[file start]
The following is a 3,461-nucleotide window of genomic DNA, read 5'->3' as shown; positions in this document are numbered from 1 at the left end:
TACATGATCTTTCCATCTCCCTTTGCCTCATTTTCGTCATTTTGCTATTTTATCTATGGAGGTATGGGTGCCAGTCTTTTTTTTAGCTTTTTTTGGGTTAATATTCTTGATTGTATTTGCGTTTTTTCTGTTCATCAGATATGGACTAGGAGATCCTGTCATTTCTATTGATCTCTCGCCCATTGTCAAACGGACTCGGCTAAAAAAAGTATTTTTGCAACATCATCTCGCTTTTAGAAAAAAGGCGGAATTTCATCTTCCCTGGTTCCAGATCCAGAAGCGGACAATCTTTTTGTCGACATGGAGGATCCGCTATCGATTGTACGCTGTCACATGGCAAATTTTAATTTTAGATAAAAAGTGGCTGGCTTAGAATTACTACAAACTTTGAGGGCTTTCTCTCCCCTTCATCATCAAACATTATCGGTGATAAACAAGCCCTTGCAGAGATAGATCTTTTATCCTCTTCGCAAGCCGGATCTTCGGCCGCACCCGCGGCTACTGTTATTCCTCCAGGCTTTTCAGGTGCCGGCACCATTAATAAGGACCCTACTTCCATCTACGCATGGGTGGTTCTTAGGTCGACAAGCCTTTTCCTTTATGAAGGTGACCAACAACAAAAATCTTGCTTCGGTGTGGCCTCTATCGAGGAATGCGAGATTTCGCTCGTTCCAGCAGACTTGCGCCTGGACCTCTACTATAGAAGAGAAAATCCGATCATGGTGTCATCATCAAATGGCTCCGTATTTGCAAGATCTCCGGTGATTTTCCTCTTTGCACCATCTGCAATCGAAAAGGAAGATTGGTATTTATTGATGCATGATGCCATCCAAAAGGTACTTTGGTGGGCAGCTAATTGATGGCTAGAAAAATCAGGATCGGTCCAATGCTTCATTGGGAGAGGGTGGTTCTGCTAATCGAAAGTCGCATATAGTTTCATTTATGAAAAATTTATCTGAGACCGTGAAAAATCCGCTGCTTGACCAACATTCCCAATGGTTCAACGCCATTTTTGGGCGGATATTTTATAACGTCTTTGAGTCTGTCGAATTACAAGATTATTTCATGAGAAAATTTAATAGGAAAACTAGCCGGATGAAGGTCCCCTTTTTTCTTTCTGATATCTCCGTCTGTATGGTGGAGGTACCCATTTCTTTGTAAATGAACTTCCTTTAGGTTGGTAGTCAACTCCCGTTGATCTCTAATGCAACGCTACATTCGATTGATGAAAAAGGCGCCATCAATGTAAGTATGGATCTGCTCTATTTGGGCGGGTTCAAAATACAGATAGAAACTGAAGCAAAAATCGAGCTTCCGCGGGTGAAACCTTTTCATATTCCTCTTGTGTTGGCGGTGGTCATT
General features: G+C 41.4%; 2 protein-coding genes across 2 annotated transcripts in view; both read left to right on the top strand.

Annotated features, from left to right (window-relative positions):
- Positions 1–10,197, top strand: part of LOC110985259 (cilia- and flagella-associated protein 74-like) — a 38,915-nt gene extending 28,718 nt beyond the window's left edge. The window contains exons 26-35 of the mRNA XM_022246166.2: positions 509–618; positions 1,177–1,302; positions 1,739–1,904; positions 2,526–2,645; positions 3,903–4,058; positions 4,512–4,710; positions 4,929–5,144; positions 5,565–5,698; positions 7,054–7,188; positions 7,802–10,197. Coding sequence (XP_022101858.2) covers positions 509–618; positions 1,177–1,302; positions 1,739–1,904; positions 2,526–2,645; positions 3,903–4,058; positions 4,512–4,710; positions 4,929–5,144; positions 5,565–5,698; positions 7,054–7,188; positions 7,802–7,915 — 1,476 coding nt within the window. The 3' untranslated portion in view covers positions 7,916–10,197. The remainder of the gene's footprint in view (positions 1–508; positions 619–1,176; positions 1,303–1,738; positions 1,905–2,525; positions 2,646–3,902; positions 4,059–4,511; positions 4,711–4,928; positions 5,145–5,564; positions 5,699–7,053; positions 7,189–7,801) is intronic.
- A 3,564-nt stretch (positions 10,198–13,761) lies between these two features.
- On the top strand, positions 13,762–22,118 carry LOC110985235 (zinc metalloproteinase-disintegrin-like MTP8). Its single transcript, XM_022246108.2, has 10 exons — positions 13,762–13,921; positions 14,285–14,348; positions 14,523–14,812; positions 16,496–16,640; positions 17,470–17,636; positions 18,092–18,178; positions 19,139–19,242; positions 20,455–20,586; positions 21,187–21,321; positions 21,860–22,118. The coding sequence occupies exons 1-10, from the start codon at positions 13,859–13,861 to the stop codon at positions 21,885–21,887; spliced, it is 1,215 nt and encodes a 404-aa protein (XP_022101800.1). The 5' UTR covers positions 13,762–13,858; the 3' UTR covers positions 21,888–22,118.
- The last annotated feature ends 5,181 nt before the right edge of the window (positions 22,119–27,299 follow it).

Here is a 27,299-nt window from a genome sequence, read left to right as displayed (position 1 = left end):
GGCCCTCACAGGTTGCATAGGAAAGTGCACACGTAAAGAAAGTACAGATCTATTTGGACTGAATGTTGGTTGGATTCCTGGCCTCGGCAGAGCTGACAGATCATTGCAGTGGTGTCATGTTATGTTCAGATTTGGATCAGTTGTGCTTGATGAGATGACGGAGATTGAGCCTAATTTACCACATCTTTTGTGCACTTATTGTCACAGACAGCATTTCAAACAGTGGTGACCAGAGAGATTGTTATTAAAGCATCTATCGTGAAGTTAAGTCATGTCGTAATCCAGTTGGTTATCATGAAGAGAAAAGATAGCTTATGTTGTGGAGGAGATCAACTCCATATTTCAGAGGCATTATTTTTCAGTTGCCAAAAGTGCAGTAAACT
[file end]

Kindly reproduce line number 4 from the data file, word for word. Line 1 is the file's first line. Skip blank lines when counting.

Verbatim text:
Annotated features, from left to right (window-relative positions):